I would describe Lyon as the littler, sweeter cousin of Paris. This beautiful city has history dating back to Ancient Roman times, the streets are paved with cobblestones and the centre of town is bordered by two rivers: the Rhône and the Saône. At the western side of the city lies Fourviere Hill and the Basilica of Notre Dame church which appear to act as a guardian as they watch over Lyon; it is quite an incredible sight. Known as “the stomach of France”, Lyon’s streets are lined with traditional bouchons and you would be hard-pressed to find a café that doesn’t offer a plethora of baguettes and croissants.
The Saône River
The Rhône River
Place des Jacobins
Lyon is much smaller in size than Paris so you don’t need as much time to see it all; I would recommend 3-4 days. In that time you can see the city centre; shop around Bellecour where there are plenty of chain stores and designer boutiques; sit by the fountain at Place des Jacobins; wander the banks of the Rhone and the Saone; ride the funicular up to the top of Fourviere Hill where the views across the city are breath-taking; visit the Basilica of Notre Dame church; and take a trip up to the Parc de la tête d’or (Park of the Golden Head), with its expansive gardens and never-ending lake this is probably the most beautiful park I have seen (but shhh don’t tell Central Park I said so).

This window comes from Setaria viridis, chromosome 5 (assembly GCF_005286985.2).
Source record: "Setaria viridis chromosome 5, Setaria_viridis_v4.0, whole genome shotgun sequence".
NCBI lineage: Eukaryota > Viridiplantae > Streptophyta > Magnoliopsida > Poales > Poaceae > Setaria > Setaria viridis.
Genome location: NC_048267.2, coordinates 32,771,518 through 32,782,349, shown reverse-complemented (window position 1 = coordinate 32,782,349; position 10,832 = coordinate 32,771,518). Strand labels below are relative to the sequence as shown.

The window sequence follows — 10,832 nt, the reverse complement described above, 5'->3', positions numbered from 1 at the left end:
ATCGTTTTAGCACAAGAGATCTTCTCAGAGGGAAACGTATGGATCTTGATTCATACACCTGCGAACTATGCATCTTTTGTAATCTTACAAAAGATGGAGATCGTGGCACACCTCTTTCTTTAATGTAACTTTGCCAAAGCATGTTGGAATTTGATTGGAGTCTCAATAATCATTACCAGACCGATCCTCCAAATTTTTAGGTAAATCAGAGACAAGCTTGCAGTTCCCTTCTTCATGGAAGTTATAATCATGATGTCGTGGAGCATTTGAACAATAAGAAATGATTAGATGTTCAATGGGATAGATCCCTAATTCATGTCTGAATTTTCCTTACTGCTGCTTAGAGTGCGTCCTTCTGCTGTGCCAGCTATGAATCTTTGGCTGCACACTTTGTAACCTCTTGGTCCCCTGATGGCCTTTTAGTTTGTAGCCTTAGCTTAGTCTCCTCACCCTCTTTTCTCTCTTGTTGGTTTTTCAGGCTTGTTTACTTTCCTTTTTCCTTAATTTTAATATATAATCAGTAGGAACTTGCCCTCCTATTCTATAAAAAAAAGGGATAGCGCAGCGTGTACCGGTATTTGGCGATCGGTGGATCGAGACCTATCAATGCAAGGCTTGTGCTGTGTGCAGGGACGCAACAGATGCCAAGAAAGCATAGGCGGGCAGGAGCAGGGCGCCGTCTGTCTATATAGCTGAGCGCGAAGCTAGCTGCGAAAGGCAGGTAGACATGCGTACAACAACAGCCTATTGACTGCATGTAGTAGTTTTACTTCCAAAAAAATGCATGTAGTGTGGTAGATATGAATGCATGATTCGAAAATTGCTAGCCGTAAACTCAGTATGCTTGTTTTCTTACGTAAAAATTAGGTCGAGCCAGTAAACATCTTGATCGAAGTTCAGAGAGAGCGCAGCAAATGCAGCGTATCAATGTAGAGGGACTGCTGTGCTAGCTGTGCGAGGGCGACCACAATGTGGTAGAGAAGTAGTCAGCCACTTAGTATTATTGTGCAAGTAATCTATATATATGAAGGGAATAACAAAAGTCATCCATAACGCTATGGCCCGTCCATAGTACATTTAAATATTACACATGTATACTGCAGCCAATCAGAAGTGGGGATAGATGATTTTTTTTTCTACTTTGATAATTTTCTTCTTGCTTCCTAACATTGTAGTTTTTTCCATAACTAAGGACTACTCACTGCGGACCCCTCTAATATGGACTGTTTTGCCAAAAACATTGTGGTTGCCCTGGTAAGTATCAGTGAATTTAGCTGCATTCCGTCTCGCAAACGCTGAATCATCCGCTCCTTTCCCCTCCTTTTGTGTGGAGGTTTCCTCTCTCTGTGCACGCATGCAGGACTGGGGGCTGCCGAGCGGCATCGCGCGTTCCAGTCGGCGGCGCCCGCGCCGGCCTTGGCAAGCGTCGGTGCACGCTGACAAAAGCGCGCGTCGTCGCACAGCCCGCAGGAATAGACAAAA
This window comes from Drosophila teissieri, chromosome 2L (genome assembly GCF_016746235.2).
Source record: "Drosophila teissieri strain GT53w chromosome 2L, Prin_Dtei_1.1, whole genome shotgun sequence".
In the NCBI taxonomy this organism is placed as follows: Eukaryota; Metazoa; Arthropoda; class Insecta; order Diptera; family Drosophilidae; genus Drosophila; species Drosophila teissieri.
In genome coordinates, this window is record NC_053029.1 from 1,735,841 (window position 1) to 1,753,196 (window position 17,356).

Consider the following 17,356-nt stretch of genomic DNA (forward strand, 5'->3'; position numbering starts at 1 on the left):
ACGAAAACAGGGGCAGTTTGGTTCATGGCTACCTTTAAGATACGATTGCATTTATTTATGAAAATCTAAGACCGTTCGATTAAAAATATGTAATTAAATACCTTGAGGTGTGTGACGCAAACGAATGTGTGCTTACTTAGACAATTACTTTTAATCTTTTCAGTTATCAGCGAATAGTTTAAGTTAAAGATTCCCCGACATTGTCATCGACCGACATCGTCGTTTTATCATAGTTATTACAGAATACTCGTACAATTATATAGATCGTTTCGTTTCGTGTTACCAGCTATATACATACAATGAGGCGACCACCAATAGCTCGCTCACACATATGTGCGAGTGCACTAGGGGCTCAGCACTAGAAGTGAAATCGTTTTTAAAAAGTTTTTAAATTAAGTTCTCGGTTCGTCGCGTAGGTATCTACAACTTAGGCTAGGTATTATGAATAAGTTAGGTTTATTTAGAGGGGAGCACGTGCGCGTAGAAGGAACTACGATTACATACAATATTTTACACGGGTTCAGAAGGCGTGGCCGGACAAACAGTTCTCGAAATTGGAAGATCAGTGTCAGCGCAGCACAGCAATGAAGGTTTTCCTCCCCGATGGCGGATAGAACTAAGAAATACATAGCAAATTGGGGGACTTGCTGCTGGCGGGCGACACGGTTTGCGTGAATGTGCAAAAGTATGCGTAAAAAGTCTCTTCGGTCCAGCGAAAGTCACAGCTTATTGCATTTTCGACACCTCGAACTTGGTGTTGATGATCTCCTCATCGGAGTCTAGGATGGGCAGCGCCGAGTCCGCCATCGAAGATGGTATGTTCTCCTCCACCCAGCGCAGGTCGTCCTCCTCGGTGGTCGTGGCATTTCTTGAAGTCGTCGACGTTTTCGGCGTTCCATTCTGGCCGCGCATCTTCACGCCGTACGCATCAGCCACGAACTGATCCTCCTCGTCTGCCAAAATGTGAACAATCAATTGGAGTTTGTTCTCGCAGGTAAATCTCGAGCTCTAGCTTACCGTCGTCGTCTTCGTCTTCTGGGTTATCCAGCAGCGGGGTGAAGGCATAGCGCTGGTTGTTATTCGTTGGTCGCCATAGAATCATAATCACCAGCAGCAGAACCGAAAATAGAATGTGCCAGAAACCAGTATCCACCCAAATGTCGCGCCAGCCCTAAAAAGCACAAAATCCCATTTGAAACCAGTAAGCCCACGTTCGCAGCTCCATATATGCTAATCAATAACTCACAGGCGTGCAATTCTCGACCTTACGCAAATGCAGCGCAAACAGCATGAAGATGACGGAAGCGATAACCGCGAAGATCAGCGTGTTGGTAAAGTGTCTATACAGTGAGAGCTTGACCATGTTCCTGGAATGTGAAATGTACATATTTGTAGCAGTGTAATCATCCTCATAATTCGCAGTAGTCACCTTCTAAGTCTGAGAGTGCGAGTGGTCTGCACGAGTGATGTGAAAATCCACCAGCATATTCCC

View from Fourviere Hill
Basilica of Notre Dame
Parc de la tête d'or
France express trains run to and from Lyon so it’s easy to reach the city if you’re in the country. I arrived from Paris on the TGV which travelled the 460km in a mere two hours. There are two central train stations in Lyon; Part Dieu and Perrache; from these stations you can take day trips on the regional TER train. I visited the little village of Annecy which is nestled in the Alps; the slow regional train is 5-hours return from Lyon but it is well worth it. Within the city of Lyon you can get around town using buses, taxis and bicycles (like the Paris velo system). They also have a strange version of trams, which are really more like buses in disguise. The city centre is not very large and pretty much everything is within walking distance.
Lyon has an incredible number of restaurant and café choices; they line every street and alleyway. The most common are the Lyonnais bouchons which serve French food traditional of the region. This style of food is quite heavy with lots of creams and sauces but it’s certainly worth a try. While in Lyon I was lucky enough to enjoy two dinners at the restaurant Archange. This petite restaurant with just ten tables is nestled near the first arrondisment and an exquisite three course menu will set you back €29.50. The food is French with a modern twist and the dishes are as pretty as a picture – I would highly recommend visiting. Le Lyon Castel patisserie at the foot of Fouviere Hill serves the best pastries and tarts I’ve ever tried – be sure to stop in for a sweet treat.
Duck l'orange at Archange
One of the many sweets shops in the old town
I’m so glad I had the opportunity to visit the city of Lyon; compared to Paris it is a quaint little place with plenty of French culture and history to offer its visitors. I was lucky enough to arrive in Lyon on Bastille Day – each year on this day there are fireworks set off from the top of Fouviere Hill, the French gather on the banks of the Saône and I watched the most beautiful show of lights I have ever seen. Vive la France.
Photos by Krissie.